In 1943 Squadron Leader Leslie Gosling arrived as Squadron Commander at the No. 2 R.C.A.F. Flying Instructors School at Pearce to train pilots to become flying instructors.
The base was built a year before on the flat Alberta Prairies situated within a horseshoe shaped loop of the Oldman River. It was an excellent spot for an airfield to train instructors, having been found to be too windy for elementary training as originally intended. The wooden buildings glowed with fresh paint, the neatly kept roads and paths spoke of smart efficiency. Four large hangars housed many planes and the apron and runways were bustling with activity. Squadron Leader Gosling spent a successful, happy, hard-working thirteen months there. His wife came to Canada and they lived in a small house next to the airfield. Their son was born during his term at Pearce. They returned to England in 1944 when Squadron Leader Gosling went to Bomber Command and a tour of combat duty.
His wife died in February 1979, and I was married to him later that year.
In 1980 Captain Leslie Gosling, (British Airways Senior Captain, Retired) drove up the well remembered roadway and turned into the entrance to Pearce Airfield.
Leslie could see with his mind's eye the station as it was. The sight that met my eyes was very different. A sagging barbed wire gate barred the way onto the land. A herd of in-calf heifers and dry cows contentedly grazed on the grass amongst what looked like odd piles of broken concrete. The summer evening air was calm, and the only sounds were the birds and insects.
We got out of the car and parted the loose strands of wire and stepped through. We walked along the main entrance road, once smooth and trim, now broken, and the cracks filled with grasses and wild flowers. As we walked along Leslie was trying to remember which foundations had housed which buildings.
"This, I think, was the hospital. I spent several days here. I had reported sick and they put me to bed. I had wished I had kept quiet about it, I was better in two days!" he told me as we stepped over the foundations of the buildings. Here was obviously the floor of a shower cubicle, this must have been an engine house, here are the hot air ducts. As I stepped over one wall I stepped on to the original wooden floor. Narrow hardwood boards laid diagonally across what had been a huge hall, still in position but worn to a silvery grey by wind and weather.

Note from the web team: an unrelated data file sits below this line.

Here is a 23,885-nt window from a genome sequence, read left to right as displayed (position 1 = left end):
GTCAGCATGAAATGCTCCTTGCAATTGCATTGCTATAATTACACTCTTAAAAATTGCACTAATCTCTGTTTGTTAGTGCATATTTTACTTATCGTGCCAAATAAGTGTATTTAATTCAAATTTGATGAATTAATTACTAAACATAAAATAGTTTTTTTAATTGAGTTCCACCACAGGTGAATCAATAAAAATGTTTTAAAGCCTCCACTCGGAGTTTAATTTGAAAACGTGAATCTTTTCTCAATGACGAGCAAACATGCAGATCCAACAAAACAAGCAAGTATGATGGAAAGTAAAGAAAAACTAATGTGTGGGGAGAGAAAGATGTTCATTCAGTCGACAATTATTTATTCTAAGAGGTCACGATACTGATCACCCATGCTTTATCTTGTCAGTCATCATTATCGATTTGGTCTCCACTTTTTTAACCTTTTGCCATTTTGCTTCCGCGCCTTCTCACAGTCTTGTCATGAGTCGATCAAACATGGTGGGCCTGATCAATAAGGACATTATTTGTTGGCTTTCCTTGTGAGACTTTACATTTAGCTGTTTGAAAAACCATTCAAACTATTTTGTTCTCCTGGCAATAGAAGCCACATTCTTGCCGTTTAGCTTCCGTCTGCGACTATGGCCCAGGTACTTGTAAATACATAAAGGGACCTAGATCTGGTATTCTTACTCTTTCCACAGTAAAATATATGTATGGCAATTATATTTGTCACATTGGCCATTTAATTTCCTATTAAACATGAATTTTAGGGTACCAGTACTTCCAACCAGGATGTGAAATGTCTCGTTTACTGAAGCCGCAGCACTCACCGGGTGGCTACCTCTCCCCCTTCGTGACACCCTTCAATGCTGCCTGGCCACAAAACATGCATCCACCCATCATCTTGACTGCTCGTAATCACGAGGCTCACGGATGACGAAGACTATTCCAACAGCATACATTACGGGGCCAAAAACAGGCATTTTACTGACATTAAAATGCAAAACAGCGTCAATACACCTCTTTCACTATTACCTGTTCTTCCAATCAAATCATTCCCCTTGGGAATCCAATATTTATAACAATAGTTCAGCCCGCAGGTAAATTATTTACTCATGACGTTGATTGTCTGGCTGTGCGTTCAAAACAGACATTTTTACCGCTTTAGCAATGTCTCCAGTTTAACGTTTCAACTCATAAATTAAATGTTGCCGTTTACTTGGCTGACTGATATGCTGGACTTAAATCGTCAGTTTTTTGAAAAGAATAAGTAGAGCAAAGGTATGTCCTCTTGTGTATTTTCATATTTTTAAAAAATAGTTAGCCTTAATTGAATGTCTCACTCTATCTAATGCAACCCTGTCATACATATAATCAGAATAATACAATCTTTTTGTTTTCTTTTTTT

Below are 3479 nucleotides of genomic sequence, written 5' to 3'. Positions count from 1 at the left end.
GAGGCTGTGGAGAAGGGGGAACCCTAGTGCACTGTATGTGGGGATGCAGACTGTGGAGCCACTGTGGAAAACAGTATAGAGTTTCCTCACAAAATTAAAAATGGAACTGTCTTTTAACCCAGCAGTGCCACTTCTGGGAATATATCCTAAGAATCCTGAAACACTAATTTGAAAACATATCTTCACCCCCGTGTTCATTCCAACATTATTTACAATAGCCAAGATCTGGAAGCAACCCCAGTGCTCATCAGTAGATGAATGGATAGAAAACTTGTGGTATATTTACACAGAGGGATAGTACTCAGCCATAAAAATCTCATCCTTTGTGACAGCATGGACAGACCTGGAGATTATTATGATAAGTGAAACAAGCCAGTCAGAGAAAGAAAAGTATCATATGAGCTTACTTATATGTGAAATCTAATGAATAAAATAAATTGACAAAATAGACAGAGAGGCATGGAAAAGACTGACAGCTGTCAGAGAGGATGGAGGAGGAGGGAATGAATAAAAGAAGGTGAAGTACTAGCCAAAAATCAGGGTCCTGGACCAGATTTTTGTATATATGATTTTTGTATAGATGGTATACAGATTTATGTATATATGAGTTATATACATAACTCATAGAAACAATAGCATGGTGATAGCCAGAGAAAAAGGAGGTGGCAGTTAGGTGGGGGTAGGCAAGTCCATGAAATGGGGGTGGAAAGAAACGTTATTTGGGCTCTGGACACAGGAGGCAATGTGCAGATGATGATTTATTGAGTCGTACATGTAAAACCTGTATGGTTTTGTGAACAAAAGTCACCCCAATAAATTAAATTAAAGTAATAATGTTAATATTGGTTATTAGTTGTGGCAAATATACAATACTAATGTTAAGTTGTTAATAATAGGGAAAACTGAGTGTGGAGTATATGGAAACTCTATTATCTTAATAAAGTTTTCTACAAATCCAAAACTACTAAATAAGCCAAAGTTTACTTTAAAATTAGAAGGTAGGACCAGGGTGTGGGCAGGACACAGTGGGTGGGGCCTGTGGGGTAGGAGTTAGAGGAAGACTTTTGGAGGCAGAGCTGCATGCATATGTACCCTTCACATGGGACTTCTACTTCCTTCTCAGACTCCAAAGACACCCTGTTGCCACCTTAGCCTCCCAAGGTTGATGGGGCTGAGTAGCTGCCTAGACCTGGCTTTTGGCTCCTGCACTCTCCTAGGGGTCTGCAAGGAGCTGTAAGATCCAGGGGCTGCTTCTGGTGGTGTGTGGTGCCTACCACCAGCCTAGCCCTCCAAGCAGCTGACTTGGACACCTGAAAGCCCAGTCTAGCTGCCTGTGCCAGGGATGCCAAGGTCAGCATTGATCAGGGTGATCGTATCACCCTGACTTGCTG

Pieces of wood lay everywhere. Leslie picked up a small piece. "Look, this was a shingle, still showing the green paint. All the buildings were clad with wooden shingles. They were well built, efficient, well insulated and heated. The place was built within a year, and was only in use as a training station for four years. It seemed such a waste to close down a well built and efficient aerodrome."
We walked on over the foundations of the buildings until we came to huge areas of crumbling concrete. "These were the four hangars where the aeroploanes were kept," Leslie Said, "They were heated in the winter so that we could fly every day." Many winters of snow, ice and hard frost had reduced the once smooth floors to shattered and crumbled stones. The thistles and wild grasses were firmly established in all the cracks.